“The following exemption applies to the disclosure of the information:

Section 12 – Exemption where cost of compliance exceeds appropriate limit

“Further to the information provided in our Disclosure log reference 20211290 above, I have again approached the Major Incident Review Team (MIRT) for assistance with regards to the ‘unsolved’ part of this request. The question of what is an “unsolved “ murder is also not straightforward. They have confirmed that the explanation in that response remains the same.

“The MIRT they are currently reviewing all cases such as this. The process will take a
number of months to read case files and papers and review. To update the list bringing it up to date would require a full review of each case on the list plus others that may fit the criteria of your request. Until we review each case, we will not know whether further work is required. The case will be described as detected but would still require review. There is no closing report to give a definitive answer. Further the term “undetected” could refer to a suspect found not guilty at court, insufficient evidence, suspect at large, multiple offenders etc.

“In short , the list of cases requiring review does not necessarily equate with the list of cases that we keep for review purposes. Without a full review of every case plus the data on the previously released list dated 2018, it is impossible to locate, retrieve and extract the data to fit the criteria of your request under the 18 hour limit allowed by the FOI Act.

“The Freedom of Information and Data Protection (Appropriate Limit and Fees) Regulations 2004 provide that the cost limit for non-central government public authorities is £450. This must be calculated at the rate of £25 per hour, providing an effective time limit of 18 hours. Guidance from the Information Commissioner to public authorities is that where one part of a request is reasonably estimated to exceed the appropriate limit then the authority is not obliged to consider or comply with the remainder of the request up to the point at which the appropriate limit has been reached. Please note point 30 of the below link:-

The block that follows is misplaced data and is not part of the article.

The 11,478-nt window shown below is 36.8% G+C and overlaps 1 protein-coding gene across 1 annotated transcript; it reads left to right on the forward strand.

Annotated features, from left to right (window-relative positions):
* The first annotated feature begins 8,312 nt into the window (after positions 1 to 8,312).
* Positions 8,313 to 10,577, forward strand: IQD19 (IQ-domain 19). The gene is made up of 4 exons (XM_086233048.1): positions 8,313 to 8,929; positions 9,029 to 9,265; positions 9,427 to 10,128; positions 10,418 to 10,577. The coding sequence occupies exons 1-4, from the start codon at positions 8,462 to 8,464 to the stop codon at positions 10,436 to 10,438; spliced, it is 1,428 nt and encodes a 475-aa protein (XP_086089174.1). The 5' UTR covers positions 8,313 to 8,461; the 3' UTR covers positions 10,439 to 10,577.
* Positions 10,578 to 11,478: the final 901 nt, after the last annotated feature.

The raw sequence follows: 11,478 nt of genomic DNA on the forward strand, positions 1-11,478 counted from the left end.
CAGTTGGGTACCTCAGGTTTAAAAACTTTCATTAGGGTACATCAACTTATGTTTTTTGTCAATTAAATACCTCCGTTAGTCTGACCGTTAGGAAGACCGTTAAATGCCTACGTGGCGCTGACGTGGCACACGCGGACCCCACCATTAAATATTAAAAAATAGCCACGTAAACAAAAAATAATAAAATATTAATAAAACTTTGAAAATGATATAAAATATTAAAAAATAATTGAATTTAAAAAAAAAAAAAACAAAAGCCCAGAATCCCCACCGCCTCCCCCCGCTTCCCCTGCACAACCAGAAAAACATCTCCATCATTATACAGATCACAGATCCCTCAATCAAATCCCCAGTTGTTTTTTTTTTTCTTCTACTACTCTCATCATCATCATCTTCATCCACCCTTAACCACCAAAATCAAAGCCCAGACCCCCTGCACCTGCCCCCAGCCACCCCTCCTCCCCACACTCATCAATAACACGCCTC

https://ico.org.uk/media/for-
organisations/documents/1199/costs_of_compliance_exceeds_appropriate_limit.pdf

“If you are unhappy with the way your request for information has been handled, you can request a review by following the advice contained in the separate notice enclosed with this correspondence.

“If you remain dissatisfied with the handling of your request or complaint, you have a right to appeal to the Information Commissioner”.

In essence, for those not well versed in FOIA complexities, what SYP is saying is that they don’t know how many unsolved murders they have in their operational area and it would take officers more than 18 working hours to find out. In estimating the cost, the ICO in its Guidance, makes clear that only the estimated cost of the following tasks can be considered: establishing if the information is held; locating the information; retrieving the information; and extracting the information.